Yet another source is from when tactical trades occur in the portfolio. Of course there is usually, but not always, visibility for needing to raise cash so selling a $20,000 position for tactical reasons maybe only $15,000 or $16,000 gets reinvested.
    Oct 5, 2015. 08:21 PM | 2 Likes Like |Link to Comment
  • Say Goodbye To The 4% Rule? [View article]
    It seems like you're having a different conversation. The question was about "solid dividend stocks" and that is what I gave my opinion on. There are more "solid dividend stocks" from the financial sector that went on to fail or close to it than we are likely to remember.

    And obviously companies with long track records of dividend growth will occasionally cut or eliminate their dividends. We know this is true as the constituency of SDY has changed over the years.

    Fannie, Freddie, Lehman, Merrill Lynch, Wachovia, AIG, Citi are examples of failures or near failures with "solid" histories. Many of the other big banks were forced to cut their dividends to a nickel per quarter.

    That is the simple explanation to the reader's question. Your comments read like they are emotional, maybe they aren't but that is how they read, I am not comparing anything, I am addressing the readers's question about possible drawbacks to just owning "solid dividend stocks."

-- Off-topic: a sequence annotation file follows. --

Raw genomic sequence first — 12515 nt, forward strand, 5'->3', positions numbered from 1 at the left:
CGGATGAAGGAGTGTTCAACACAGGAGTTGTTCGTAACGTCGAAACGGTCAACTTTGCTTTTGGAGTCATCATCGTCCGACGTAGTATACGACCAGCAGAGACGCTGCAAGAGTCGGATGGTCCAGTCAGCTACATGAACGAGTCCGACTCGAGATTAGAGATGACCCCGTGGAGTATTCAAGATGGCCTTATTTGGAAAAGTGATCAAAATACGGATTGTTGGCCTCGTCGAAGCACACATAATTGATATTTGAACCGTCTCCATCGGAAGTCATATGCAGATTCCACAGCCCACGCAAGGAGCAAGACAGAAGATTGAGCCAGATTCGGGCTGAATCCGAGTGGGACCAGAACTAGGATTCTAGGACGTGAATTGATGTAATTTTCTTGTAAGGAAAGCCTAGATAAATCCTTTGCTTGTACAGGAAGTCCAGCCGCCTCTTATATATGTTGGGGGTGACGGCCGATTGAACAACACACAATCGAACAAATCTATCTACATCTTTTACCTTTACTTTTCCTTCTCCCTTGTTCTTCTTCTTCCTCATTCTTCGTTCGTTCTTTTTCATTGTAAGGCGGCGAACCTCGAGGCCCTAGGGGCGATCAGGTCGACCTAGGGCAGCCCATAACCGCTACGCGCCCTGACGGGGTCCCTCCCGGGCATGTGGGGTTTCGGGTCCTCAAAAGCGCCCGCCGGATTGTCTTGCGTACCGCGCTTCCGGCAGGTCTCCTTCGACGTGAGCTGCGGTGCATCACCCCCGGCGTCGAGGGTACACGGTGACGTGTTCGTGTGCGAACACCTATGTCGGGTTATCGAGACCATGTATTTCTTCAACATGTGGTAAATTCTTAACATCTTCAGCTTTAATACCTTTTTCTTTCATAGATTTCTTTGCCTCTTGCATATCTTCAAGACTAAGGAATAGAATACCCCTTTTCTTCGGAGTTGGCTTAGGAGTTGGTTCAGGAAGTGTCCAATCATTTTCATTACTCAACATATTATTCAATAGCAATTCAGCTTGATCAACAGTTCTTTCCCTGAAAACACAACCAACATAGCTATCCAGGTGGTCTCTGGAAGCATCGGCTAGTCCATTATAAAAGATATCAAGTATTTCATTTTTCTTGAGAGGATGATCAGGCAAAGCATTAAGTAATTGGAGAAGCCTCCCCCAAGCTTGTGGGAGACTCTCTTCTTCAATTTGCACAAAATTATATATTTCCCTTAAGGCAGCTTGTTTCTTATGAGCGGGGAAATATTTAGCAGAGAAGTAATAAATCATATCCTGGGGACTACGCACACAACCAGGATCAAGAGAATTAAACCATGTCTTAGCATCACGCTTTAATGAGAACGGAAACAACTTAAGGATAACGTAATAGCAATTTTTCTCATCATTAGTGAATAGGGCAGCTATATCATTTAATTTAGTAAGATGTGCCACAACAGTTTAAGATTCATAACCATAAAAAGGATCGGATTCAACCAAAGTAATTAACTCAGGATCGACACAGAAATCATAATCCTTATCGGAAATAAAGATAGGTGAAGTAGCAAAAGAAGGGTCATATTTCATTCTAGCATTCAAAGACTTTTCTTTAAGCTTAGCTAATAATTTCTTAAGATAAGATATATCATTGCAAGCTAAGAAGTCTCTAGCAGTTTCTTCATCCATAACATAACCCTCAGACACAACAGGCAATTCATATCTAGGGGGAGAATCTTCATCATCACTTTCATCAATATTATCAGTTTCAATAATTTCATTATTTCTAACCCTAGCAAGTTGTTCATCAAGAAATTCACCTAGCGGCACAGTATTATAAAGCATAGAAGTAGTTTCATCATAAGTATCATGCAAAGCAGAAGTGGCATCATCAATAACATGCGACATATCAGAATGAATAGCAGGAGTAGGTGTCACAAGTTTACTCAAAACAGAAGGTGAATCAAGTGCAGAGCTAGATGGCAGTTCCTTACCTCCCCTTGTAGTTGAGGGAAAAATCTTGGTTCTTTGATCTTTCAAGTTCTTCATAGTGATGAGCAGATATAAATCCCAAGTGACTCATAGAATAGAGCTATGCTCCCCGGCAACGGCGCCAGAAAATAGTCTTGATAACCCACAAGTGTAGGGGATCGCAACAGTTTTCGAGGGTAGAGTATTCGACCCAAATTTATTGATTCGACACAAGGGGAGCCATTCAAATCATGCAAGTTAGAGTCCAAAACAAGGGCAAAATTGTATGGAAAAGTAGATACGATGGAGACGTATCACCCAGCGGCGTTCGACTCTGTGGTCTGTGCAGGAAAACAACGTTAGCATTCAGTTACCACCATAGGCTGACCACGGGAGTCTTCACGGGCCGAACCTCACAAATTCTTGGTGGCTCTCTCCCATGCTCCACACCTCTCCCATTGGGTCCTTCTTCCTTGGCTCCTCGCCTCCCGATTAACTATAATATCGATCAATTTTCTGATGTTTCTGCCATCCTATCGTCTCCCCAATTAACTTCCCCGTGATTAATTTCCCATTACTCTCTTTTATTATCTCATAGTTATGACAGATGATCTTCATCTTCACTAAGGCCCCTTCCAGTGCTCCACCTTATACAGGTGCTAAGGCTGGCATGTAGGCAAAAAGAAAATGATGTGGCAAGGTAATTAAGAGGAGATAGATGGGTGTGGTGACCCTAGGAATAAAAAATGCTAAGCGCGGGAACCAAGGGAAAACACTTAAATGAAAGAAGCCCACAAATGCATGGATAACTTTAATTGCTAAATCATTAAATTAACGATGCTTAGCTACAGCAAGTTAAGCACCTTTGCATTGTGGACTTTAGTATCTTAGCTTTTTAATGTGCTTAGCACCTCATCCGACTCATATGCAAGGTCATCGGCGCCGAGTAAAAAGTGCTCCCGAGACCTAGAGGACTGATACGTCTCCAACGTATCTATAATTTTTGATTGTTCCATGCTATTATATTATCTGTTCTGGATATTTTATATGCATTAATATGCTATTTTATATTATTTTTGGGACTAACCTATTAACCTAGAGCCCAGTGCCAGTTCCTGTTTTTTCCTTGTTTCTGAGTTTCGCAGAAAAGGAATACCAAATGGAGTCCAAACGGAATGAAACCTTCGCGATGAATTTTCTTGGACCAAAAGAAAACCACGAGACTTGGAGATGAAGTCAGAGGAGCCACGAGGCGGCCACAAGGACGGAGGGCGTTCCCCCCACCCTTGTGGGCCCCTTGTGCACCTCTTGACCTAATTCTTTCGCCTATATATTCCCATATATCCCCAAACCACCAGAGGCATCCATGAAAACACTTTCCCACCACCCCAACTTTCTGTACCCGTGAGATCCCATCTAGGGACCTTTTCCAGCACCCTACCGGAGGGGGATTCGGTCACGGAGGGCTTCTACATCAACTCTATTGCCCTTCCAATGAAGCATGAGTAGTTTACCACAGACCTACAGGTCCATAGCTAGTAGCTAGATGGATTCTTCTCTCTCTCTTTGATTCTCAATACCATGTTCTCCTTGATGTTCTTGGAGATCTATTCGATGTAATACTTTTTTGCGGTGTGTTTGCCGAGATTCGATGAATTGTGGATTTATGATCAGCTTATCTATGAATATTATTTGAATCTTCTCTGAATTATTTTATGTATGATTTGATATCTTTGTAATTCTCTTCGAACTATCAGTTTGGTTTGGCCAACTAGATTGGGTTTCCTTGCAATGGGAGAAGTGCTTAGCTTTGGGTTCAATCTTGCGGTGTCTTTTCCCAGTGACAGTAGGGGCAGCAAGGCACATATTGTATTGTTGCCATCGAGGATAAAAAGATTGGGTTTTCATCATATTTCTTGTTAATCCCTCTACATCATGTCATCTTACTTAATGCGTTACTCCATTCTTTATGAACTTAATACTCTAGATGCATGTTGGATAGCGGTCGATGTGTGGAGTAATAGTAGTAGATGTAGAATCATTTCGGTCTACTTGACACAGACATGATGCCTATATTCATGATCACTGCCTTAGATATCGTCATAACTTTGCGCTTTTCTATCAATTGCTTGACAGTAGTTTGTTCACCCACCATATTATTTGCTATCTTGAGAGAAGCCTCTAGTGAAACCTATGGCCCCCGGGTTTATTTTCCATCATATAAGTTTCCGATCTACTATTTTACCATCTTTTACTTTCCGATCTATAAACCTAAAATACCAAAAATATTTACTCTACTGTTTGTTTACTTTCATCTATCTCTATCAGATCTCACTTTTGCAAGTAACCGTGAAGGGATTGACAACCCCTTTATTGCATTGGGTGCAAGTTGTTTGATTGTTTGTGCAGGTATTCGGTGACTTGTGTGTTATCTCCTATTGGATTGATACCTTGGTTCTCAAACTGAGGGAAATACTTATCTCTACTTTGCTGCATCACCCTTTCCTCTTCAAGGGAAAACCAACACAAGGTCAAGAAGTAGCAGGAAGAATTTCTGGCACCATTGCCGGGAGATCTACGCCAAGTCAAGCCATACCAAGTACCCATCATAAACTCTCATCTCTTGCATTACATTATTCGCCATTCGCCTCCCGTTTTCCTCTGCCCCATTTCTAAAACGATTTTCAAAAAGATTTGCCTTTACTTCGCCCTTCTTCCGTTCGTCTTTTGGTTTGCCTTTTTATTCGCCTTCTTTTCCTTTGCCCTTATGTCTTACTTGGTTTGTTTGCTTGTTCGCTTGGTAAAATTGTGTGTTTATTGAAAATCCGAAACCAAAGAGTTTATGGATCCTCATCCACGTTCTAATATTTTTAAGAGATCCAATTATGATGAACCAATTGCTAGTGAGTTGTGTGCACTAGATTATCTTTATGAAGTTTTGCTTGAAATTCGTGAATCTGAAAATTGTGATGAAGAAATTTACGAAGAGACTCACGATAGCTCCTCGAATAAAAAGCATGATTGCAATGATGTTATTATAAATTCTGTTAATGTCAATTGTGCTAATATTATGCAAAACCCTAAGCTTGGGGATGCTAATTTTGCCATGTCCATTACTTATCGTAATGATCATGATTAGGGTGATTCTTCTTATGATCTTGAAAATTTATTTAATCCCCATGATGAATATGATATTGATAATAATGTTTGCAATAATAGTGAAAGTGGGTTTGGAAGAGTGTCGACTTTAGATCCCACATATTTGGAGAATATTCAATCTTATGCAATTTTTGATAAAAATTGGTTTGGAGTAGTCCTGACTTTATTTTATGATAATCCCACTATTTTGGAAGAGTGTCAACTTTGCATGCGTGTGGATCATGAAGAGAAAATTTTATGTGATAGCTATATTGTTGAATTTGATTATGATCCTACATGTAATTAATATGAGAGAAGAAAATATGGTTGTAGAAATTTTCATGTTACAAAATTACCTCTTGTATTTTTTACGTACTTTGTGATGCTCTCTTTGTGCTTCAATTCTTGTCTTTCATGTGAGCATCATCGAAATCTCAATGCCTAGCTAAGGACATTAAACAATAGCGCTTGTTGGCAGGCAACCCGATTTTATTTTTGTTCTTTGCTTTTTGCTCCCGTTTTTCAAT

Oct 3, 2015. 05:13 PM | 4 Likes Like |Link to Comment
  • Say Goodbye To The 4% Rule? [View article]
    'failure' refers to companies that failed not a strategy
    Oct 2, 2015. 05:03 PM | 1 Like Like |Link to Comment
  • Say Goodbye To The 4% Rule? [View article]
    15 or 20 years ago a portfolio of "solid dividend paying stocks that raise their dividend payouts each year" wold have reasonably included a healthy dose of financial companies that of course failed a few years later. The widespread failure caught many people off guard as evidenced by the weighting that financial stocks had in the broad indexes and the widespread fallout to many professionally managed portfolios as well as DIY portfolios. Is a smaller scale but similar event unfolding now with energy stocks and MLPs?

    Presuming to outguess the next one is a risky proposition IMO. Additionally I don't believe a portfolio with nothing but 3-5% yielders is very well diversified as opposed to a portfolio comprised of stocks with different types of attributes.
    Oct 1, 2015. 07:32 PM | 3 Likes Like |Link to Comment
  • Say Goodbye To The 4% Rule? [View article]